Keith Kloor says that this “concisely expressed” his thinking on climate change:

I categorise myself as somebody who recognises that additional CO2 in the atmosphere as a result of man’s activities (fossil fuel burning and land use change) will have an effect on the balance of radiation coming into and leaving our atmosphere.

I do not have a confirmed view as to exactly what the impact of the CO2 will have (feedbacks etc being uncertain) but I know that it must have an effect – that’s physics.

Monckton would not disagree with any of this. This seems to be an example of The View from Nowhere.

Update: Kloor responds by misrepresenting my post, claiming “He’s equated me with Monckton.” Of course, I did no such thing. I equated his view with The View from Nowhere, because it was so vacuous that there was nothing in it that Monckton would disagree with. I wrote two sentences. They were not long sentences and they did not use any difficult words. Everyone else who commented managed to understand them, including Shub, a self-described denier, who found that Kloor’s thinking was “exactly” the same as his.


  1. #1 ianam
    December 31, 2011

    if the Breakthrough Institute were keeping ahead of Kloor

    Having those two in one sentence is a good opportunity to invoke Joe Romm:

  2. #2 keith kloor
    December 31, 2011

    Nice circle jerk you all got going here. Tim, you should be proud.

    As for that Romm hatchet job, Stoat shredded it (and Romm) here:

  3. #3 iana
    December 31, 2011

    Ah, Keith, the man who the jerk in circle jerk. You are a dunce and a fraud.

  4. #4 dhogaza
    December 31, 2011

    Leave it to Keith to add substance to a conversation …

  5. #5 frank -- Decoding SwiftHaack
    December 31, 2011

    Seriously, what is friggin’ wrong with certain ‘journalists’? Do they think they’re wise Solomonic judges of truth because they can unthinkingly parrot other people with great precision?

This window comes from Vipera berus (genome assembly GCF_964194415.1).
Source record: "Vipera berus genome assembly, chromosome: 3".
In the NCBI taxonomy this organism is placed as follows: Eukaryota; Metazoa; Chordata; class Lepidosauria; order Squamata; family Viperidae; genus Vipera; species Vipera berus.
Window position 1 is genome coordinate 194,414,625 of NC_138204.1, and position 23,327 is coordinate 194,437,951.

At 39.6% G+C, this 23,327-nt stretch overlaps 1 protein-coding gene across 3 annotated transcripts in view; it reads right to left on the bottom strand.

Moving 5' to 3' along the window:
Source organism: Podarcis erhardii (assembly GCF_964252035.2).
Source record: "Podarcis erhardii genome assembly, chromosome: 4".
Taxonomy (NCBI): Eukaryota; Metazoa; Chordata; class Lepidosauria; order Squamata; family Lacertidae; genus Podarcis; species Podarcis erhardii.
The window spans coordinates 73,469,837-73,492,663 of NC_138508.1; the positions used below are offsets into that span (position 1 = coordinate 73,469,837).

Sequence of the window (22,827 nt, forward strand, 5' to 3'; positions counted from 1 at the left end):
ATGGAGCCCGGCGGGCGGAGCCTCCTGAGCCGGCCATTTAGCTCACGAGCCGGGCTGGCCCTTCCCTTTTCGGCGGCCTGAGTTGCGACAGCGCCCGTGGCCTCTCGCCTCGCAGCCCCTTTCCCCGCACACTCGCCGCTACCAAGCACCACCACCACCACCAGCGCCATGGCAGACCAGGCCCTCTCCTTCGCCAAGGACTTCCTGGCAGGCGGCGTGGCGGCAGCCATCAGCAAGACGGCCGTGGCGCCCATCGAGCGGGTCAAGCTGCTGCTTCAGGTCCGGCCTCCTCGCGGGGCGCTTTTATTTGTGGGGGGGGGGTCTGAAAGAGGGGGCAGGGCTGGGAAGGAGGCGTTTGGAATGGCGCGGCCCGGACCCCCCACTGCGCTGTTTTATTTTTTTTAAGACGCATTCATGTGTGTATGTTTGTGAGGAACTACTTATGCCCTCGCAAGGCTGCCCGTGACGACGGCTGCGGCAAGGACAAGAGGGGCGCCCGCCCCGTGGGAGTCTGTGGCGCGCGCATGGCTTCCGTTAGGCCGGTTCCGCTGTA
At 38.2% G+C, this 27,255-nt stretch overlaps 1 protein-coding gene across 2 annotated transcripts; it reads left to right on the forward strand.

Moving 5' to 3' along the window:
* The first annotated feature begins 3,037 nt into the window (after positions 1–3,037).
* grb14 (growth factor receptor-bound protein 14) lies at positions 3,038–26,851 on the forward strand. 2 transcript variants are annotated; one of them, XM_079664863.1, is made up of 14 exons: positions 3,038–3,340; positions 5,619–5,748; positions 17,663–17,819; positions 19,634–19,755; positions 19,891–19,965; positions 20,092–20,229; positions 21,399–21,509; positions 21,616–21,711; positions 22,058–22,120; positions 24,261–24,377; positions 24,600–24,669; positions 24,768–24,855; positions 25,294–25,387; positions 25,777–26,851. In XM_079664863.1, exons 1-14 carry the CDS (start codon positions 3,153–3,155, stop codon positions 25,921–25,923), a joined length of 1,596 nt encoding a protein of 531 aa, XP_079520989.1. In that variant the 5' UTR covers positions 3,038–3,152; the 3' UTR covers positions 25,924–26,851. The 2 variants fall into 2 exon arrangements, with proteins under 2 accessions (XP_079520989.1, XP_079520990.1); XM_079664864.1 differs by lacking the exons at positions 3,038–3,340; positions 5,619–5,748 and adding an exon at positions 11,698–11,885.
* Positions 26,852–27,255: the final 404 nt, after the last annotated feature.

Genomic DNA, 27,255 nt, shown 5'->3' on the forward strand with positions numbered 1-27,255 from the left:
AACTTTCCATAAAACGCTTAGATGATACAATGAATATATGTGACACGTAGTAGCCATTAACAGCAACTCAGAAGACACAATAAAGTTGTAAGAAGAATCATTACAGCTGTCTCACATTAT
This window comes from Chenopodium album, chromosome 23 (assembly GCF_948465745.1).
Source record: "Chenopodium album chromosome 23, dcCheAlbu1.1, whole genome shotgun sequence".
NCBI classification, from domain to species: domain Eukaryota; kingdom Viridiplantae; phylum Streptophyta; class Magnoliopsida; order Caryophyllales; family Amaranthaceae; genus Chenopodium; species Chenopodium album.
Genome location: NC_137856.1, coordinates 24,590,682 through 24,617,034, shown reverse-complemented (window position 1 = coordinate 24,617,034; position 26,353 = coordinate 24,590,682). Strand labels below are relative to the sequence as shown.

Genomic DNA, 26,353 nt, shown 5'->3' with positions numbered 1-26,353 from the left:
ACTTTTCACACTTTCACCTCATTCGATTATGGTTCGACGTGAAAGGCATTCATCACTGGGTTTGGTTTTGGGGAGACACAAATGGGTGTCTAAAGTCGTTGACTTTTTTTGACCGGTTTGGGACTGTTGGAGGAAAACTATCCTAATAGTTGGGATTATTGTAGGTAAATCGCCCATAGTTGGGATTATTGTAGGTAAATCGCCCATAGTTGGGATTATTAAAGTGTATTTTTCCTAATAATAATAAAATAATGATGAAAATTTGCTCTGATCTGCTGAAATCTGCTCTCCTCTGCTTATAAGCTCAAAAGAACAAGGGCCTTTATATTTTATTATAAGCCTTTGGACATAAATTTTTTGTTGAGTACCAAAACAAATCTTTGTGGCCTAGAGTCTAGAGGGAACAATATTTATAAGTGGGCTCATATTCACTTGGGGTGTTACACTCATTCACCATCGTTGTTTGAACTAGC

Kloor would say, “I’m just the messenger.” So Kloor, are you still “just the messenger”, or do you suddenly see yourself as a wise judge of truth? You can’t be just a messenger and also a Solomonic judge at the same time.

    — frank

  6. #6 Bernard J.
    December 31, 2011

    Yes, but a substance of what nature?

  7. #7 chek
    December 31, 2011

    Nice circle jerk you all got going here.

    Actually Keith, if you applied some of that legendary journalistic insight, you’d perhaps realise that it’s inside your petri dish of nano-celebrity shared by that collection of self-important and self-appointed pico-personalities that the circle jerk is perpetuated.

    It’s the scientists who’re rooted in the *real* world, not the shamblimg cast of one-hit-wonder P.R. hucksters.

  8. #8 Lionel A
    December 31, 2011

    Not sure why I bother but:

    Unmangled KK link


  9. #9 frank -- Decoding SwiftHack
    December 31, 2011

    Stoat seems to focus too darn much on tone at the expense of facts or clarity.

    Of course, for someone who cares more about tone than about the facts, Stoat’s blog post is a good one to quote.

    Me, I care more about facts. Take that, Keith “I proclaim myself to be a Solomonic judge” Kloor.

    — frank

  10. #10 ianam
    December 31, 2011

    Nice circle jerk you all got going here.

    Keith says both that we are attacking each other and that we have a circle jerk going. All Keith has going is intellectual dishonesty of a very high degree.

    William Connolley: